Rubaiyat of Omar Khayyam by Omar Khayyam

Rubaiyat of Omar KhayyamRating:

The Moving Finger writes; and, having writ,
Moves on: nor all thy Piety nor Wit
Shall lure it back to cancel half a Line,
Nor all thy Tears wash out a Word of it.

Khayyam struck me as a man with a love-hate relationship with the old vino, which sort of implies that perhaps he wasn’t the strictest Muslim. I wonder if that was a such terrible thing 900 years ago when he was alive.

And lately, by the Tavern Door agape,
Came stealing through the Dusk an Angel Shape,
Bearing a vessel on his Shoulder; and
He bid me taste of it; and ’twas—the Grape!

The fleeting nature of life, the finality and permanence of death, the need to embrace life’s joys today (i.e. carpe diem), are the main themes. Others include the dichotomies of life and death, happiness and sorrow, good and evil, heaven and hell. Spring and summer versus winter. Pride and remorse. Misers and spendthrifts. Today and tomorrow. Uninhibited and reserved. Impulsive and cautious.

Ah, fill the Cup:—what boots it to repeat
How Time is slipping underneath our Feet:
Unborn TO-MORROW and dead YESTERDAY,
Why fret about them if TO-DAY be sweet!

Oscar Wilde’s beautiful story The Nightingale and the Rose seems to have been inspired by Persian poetry – they’re apparently common symbols in Persian literature.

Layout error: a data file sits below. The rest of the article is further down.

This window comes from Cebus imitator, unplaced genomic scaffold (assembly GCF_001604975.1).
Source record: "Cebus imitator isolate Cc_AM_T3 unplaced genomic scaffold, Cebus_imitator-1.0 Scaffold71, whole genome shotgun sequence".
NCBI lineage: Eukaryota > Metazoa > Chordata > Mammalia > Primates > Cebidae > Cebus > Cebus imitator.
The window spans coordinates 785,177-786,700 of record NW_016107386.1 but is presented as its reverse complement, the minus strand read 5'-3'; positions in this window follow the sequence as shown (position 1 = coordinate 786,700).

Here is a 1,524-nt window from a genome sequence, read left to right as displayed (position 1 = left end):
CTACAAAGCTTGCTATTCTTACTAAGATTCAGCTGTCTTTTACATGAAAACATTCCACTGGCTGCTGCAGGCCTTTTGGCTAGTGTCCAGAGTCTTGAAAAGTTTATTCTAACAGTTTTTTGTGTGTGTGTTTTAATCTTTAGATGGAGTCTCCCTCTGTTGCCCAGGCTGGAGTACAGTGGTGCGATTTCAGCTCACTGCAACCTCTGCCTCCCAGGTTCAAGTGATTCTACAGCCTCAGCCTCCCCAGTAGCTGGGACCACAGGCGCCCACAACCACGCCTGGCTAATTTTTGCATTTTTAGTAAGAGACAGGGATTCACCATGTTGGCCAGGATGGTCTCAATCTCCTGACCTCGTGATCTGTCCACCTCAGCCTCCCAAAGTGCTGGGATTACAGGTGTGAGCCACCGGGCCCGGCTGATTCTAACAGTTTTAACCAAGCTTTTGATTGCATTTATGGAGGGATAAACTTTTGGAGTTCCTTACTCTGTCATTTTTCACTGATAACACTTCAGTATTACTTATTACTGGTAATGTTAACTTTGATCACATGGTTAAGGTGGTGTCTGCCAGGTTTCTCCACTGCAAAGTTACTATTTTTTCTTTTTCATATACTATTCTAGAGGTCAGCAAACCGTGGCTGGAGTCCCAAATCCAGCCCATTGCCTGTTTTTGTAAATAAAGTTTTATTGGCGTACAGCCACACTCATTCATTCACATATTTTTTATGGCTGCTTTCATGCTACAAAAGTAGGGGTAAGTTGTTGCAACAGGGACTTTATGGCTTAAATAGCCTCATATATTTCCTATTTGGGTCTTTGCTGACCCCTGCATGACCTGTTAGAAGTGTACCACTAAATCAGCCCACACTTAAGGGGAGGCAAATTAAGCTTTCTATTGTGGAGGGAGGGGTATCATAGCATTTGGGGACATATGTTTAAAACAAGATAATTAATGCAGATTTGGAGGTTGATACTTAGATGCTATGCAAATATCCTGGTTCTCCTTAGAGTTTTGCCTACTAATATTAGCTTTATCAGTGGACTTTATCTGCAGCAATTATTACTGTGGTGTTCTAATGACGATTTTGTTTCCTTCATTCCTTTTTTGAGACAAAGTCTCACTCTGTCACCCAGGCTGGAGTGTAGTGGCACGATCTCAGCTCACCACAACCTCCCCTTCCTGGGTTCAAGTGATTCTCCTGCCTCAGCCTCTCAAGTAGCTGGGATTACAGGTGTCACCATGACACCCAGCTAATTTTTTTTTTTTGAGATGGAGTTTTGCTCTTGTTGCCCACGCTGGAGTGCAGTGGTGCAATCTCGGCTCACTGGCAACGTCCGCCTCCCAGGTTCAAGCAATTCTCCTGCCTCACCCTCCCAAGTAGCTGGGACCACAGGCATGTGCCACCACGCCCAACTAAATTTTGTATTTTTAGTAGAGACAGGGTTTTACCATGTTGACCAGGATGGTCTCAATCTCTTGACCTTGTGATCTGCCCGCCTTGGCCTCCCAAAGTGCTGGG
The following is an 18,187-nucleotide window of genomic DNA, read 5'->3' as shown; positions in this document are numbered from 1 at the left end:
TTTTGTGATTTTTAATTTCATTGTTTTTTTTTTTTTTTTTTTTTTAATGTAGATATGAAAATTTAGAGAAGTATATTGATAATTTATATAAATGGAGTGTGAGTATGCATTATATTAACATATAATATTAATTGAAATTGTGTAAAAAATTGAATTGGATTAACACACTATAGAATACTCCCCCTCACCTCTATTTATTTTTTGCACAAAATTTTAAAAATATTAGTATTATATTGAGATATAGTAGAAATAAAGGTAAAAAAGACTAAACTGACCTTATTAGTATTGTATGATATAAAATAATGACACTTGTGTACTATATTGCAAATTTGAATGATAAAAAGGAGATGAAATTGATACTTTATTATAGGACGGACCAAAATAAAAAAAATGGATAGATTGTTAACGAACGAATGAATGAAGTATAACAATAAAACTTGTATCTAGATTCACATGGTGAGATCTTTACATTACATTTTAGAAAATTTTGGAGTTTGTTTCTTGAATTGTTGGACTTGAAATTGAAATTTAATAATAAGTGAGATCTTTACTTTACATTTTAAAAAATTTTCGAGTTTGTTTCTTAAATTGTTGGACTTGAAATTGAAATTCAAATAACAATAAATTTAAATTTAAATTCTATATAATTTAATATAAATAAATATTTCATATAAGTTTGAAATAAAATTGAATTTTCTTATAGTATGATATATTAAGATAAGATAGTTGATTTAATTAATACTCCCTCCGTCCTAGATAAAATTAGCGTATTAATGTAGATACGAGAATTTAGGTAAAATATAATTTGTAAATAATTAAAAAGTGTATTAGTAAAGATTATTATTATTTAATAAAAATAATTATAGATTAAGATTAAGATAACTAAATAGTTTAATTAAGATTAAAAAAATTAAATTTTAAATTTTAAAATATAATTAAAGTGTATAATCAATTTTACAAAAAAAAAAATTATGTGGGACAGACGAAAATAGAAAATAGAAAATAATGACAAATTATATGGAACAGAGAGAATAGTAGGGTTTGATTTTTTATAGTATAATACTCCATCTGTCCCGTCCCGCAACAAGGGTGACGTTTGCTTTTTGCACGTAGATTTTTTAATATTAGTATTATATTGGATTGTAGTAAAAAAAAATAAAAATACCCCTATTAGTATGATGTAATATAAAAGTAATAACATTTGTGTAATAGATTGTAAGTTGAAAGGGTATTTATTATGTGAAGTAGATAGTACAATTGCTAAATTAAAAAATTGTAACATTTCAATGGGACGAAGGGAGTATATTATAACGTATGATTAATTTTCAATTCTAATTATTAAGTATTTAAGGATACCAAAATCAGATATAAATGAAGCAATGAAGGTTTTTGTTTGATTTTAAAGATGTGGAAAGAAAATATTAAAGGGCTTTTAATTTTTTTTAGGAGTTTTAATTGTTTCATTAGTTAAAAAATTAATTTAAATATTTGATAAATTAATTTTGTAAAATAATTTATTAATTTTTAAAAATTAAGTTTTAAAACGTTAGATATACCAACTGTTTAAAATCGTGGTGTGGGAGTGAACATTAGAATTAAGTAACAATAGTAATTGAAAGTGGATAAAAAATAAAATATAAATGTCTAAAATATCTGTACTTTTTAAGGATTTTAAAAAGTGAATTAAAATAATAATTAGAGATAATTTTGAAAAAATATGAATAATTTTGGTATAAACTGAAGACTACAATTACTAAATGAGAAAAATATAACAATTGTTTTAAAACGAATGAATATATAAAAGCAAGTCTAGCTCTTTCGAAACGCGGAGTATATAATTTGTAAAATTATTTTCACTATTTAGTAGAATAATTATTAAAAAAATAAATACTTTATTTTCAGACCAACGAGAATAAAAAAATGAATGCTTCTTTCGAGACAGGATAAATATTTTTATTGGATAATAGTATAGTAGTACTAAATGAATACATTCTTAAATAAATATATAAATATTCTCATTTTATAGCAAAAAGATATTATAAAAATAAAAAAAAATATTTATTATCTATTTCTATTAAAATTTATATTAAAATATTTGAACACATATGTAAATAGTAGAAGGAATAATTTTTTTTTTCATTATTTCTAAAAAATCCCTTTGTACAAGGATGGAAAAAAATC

“Awake, my Little ones, and fill the Cup
Before Life’s Liquor in its Cup be dry.”

Ah! my Beloved, fill the Cup that clears
TO-DAY of past Regrets and future Fears-

I was perusing my options for Middle East classics for The Dead Writers Society’s Around the World challenge when I spotted this one. I liked what I saw from reviews and immediately downloaded a free copy.

Oh, come with old Khayyam, and leave the Wise
To talk; one thing is certain, that Life flies;
One thing is certain, and the Rest is Lies;
The Flower that once has blown for ever dies.

There seem to be a dozen translations to choose from and all are wildly different from each other, so choosing the right one for you is important. I’m glad I had the Edward FitzGerald translation. It contained a First (75 quatrains) and Fifth edition (101 quatrains) but I mostly concentrated on the First as that one, the shorter of the two. I’ve got to admit that I didn’t understand every line of the poem but it didn’t diminish my enjoyment.

And that inverted Bowl we call The Sky,
Whereunder crawling coop’t we live and die,
Lift not thy hands to IT for help—for It
Rolls impotently on as Thou or I.

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